Like many of the major US airlines, Delta Air Lines (NYSE:DAL) utilizes a mixed fleet of wide-body and narrow-body aircraft, allowing the airline to match the aircraft capacity to the route. The wide-body fleet has capacities of over 200 passengers and is generally used on international flights, while almost all of the narrow-body fleet has passenger capacities of less than 200.

Delta is in the process of a fleet update with a plan different than its competitors. Delta's competitors have placed orders for new narrow-body aircraft that are a mix of the current production models and the next generation of more fuel efficient planes from Airbus (NASDAQOTH:EADSY) and Boeing (NYSE:BA). Delta has also placed orders with Airbus and Boeing, but only for current generation aircraft, not the next generation aircraft with new engines. What is Delta's narrow-body fleet replacement strategy?

On June 2, 2014, Delta Air Lines and Airbus announced an order for 15 additional Airbus A321s to be delivered to Delta beginning in 2018, bringing the total Delta order to 45 airframes. The A321 will join the Airbus fleet currently operated by Delta with deliveries paced at 15 aircraft per year from 2016 to 2018.

Boeing hasn't been left out of orders for new narrow-body aircraft. Delta is currently taking delivery of Boeing 737-900ER aircraft from a 100-airframe order announced in 2011. Deliveries of these 737-900ERs started in 2013 and will continue through 2018. 

Why is Delta acquiring current generation aircraft when a newer generation that promises fuel savings is only a few years away? Price, availability, and to let the design mature before taking delivery. Boeing and Airbus are slowly changing production from current generation to next generation aircraft, which leaves production slots for the current generation aircraft available, and it is widely speculated that Delta was able to acquire these aircraft at a substantial savings.

Delta's CEO Richard Anderson has said that the airline needed the planes sooner than the next generation of aircraft would become available. He also wants to give the design time to mature and show that it is reliable. Delta has watched the teething pains of the Boeing 787, and would rather let another airline go through the shake-out process a new design often goes through.

New aircraft are not the only additions to the fleet. Delta has operated a fleet of MD-88s and MD-90s for many years. Recently, Delta purchased 49 used MD-90 aircraft from several airlines around the globe and overhauled them to match the current fleet of MD-90s.A leased fleet of 88 Boeing 717s is joining Delta over the next few years.This family of aircraft are all descendants of the DC-9, an aircraft Delta introduced into commercial service in 1965.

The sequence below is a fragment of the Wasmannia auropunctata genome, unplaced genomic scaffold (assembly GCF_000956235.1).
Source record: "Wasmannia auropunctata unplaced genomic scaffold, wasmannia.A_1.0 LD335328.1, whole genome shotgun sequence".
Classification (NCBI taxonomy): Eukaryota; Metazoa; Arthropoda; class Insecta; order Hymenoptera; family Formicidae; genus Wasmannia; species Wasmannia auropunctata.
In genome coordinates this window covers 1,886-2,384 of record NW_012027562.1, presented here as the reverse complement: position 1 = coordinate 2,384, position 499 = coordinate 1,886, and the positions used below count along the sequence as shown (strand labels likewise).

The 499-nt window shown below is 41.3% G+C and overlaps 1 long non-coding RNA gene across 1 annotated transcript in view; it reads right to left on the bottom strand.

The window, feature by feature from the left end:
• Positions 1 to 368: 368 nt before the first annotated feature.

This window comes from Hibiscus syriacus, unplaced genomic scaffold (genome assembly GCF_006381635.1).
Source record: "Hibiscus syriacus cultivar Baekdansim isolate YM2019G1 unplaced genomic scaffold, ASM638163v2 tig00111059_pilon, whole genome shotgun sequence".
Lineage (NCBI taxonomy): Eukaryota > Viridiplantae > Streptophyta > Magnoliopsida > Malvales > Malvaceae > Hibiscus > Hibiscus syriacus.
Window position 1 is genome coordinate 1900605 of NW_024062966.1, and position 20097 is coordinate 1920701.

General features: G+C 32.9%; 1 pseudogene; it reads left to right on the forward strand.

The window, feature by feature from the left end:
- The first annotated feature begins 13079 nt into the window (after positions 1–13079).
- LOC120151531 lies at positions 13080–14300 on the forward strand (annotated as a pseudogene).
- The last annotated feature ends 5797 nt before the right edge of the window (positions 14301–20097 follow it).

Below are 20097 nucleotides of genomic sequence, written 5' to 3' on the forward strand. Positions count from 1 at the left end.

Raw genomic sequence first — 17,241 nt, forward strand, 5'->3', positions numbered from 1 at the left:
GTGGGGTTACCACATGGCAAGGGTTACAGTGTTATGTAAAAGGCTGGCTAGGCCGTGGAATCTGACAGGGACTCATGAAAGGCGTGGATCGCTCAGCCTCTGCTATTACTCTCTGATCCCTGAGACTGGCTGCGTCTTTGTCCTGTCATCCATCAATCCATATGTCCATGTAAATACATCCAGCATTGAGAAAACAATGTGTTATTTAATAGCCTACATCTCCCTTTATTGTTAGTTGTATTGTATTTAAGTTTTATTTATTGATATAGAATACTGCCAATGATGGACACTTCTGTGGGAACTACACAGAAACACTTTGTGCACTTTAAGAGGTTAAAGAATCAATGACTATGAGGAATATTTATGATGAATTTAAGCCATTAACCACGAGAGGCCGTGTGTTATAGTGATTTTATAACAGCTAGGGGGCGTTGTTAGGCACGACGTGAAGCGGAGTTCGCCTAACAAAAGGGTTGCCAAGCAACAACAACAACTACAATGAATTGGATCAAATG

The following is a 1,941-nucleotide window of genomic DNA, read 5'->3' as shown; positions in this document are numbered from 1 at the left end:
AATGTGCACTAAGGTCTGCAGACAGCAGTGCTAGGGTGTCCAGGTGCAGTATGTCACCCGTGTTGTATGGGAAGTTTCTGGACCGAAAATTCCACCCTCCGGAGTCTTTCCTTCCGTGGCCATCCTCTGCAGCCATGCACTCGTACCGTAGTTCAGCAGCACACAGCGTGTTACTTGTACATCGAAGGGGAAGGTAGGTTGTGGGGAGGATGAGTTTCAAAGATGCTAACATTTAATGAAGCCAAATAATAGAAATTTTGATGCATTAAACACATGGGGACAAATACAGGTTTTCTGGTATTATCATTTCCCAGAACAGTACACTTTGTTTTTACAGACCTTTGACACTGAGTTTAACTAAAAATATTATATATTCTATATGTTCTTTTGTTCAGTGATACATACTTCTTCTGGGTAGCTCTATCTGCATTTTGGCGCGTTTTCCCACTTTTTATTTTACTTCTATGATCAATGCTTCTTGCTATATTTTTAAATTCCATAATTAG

This mixture of new and used aircraft is part of Delta's plan to keep capital expenditures in very tight rein. When discussing the Boeing 737-900ER purchase, Delta's Anderson was quoted in a 2011 press release as saying, "A key component of Delta's strategy is making prudent investments for the future while maintaining our financial and capacity discipline."

The risk with this plan is a very large spike in oil prices. Fuel represents the largest cost component for an airline. If oil prices spike, then being saddled with older, less fuel-efficient aircraft will be a detriment to Delta's bottom line. To help mitigate the risk of fuel costs rising, Delta owns and operates its own refinery that is capable of producing up to 80% of its jet fuel needs.

Looking at Delta's narrow-body fleet acquisitions, a plan starts to emerge. When new aircraft can be purchased at a good price and on a delivery schedule that meets the airline's needs, then it will purchase new craft. Even though the aircraft being purchased by Delta are not the latest, most fuel-efficient versions, they still represent a fuel savings of up to 15% per seat over the aircraft they are replacing.

The second part of this plan is to acquire used aircraft when models are available that fit into the fleet and offer a large savings on acquisition costs. The higher fuel consumption costs of these older aircraft are partially offset by the lower purchase costs. Owning a refinery provides Delta an additional protection against rising fuel costs.

Delta has charted a unique course with hits fleet acquisition plan. The current stock price indicates that investors believe that this plan will work. Though the final results will not be seen for a few more years, when we will be able to look back and see if the gamble paid off over the long term, the plan looks like a well thought out strategy to contain capital expenditures and balance the fuel risk. 

David Fossler has no position in any stocks mentioned. The Motley Fool has no position in any of the stocks mentioned. Try any of our Foolish newsletter services free for 30 days. We Fools may not all hold the same opinions, but we all believe that considering a diverse range of insights makes us better investors. The Motley Fool has a disclosure policy.